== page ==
Coach Mike Zimmer has pointed to the team’s ranking in scoring defense as proof his defense is still dominant. He can’t do that anymore after the 34 points allowed yesterday knocked the Vikings out of the top five.

“I know it sounds like a broken record, but we keep saying that we keep shooting ourselves in the foot. And I don’t want to hear that anymore,” cornerback Captain Munnerlyn said as others fled the locker room. “We have to live and learn from that, and we’re not doing that as a team.”

Munnerlyn is right. It is time to stop blaming the injuries for this team’s collapse. Sure, down a few starting offensive linemen and without their best defender in Harrison Smith, it was unlikely this would be a Super season. But the Vikings are too good to go 2-7 in their last nine games.

They should not have lost to the lowly Bears. They could have won either of their games against the Lions. And the Colts have Luck and little else.

But the Vikings showed up at U.S. Bank Stadium yesterday expecting to win and took home the most embarrassing loss of the Zimmer era, with the offense and defense delivering their worst performances of 2016.

Now, barring a miracle, their collapse will be complete by Christmas.

FIVE SNAP COUNT OBSERVATIONS

1. Peterson played only a dozen snaps in his return to the lineup. But that appeared to be the result of the Vikings falling behind so quickly and needing to throw the ball and not because Peterson was on a strict snap count. Jerick McKinnon played 34 of 58 offensive snaps and Matt Asiata played a dozen snaps with Peterson playing sparingly in the second half.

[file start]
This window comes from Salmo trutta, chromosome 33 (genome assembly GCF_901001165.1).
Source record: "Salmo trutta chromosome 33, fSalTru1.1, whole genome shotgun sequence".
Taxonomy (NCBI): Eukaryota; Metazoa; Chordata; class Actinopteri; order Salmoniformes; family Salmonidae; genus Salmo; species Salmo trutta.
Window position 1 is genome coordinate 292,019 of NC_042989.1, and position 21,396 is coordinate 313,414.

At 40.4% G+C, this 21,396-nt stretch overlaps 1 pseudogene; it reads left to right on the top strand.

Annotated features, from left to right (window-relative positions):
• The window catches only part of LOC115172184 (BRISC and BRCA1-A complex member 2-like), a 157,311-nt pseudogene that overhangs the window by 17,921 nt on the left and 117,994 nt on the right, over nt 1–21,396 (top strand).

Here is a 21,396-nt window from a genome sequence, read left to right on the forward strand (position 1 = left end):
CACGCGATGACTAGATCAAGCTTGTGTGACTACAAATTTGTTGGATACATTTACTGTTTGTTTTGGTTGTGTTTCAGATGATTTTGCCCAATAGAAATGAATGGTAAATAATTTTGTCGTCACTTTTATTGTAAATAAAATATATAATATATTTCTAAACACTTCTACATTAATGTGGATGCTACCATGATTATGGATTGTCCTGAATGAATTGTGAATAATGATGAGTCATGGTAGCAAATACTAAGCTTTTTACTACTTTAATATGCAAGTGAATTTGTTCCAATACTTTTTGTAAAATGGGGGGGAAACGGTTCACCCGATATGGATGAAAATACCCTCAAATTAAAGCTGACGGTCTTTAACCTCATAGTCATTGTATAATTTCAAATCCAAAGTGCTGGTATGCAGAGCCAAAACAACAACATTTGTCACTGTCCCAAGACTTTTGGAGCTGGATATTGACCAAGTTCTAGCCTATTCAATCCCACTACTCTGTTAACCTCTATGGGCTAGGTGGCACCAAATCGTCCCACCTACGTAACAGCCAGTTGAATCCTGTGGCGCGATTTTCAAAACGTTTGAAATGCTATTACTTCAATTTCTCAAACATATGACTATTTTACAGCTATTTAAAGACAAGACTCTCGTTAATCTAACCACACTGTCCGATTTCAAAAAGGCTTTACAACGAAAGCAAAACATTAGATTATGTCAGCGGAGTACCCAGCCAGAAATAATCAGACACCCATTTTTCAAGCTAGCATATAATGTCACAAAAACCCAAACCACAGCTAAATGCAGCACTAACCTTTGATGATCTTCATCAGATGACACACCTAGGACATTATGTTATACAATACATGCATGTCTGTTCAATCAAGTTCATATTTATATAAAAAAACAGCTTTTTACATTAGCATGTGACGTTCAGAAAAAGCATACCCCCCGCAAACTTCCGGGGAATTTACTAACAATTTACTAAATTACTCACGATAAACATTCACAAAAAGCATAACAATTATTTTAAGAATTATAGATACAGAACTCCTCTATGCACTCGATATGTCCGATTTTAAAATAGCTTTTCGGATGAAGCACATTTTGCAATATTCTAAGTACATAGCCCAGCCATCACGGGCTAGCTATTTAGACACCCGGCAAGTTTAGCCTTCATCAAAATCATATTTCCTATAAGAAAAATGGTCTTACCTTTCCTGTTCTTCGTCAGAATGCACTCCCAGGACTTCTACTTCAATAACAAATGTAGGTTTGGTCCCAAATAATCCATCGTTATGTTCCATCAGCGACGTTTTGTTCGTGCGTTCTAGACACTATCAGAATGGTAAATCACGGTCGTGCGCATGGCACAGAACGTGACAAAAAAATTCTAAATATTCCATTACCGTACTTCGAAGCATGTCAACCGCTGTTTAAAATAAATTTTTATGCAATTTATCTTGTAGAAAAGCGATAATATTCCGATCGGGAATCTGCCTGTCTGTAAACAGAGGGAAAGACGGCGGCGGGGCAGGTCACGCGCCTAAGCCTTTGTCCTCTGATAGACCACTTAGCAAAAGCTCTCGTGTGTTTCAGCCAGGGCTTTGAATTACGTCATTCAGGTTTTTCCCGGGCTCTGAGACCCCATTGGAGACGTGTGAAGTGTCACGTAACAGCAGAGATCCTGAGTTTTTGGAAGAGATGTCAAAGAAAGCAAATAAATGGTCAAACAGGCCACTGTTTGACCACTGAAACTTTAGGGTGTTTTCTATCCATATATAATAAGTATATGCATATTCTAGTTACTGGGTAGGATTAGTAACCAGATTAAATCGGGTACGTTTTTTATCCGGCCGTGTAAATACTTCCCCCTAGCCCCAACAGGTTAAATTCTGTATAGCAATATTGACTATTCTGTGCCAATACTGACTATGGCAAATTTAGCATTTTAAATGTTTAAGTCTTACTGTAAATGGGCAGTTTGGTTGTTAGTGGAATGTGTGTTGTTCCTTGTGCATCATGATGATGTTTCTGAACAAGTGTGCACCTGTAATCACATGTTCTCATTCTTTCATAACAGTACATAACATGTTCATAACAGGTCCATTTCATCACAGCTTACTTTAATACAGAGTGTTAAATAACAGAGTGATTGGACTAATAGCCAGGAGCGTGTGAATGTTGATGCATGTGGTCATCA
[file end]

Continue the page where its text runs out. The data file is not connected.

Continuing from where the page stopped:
2. Joe Berger played every offensive snap in his return to the lineup after missing the previous two games with a concussion. Berger, of course, started in place of the concussed Brandon Fusco and not at center, where youngster Nick Easton got his third straight start. After the game, Zimmer didn’t feel like explaining why the Vikings opted to keep Easton at center and move Berger to guard. Maybe he will shed some light on that today.

3. With the Colts often using multiple-TE sets, veteran outside linebacker Chad Greenway played his highest snap total in a month, getting 37 of the 70 defensive snaps in the loss. Emmanuel Lamur got four snaps, too.

4. With the Vikings suddenly shorthanded at wide receiver after Adam Thielen left the game with a neck injury, Jarius Wright had a meaningful role on offense for the first time since Week 5. Wright played 17 snaps. Stefon Diggs played 49 snaps, Cordarrelle Patterson got 44 and Charles Johnson got 39. Meanwhile, tight end Kyle Rudolph, who detailed his weekly recovery routine to me last week, played all but two snaps.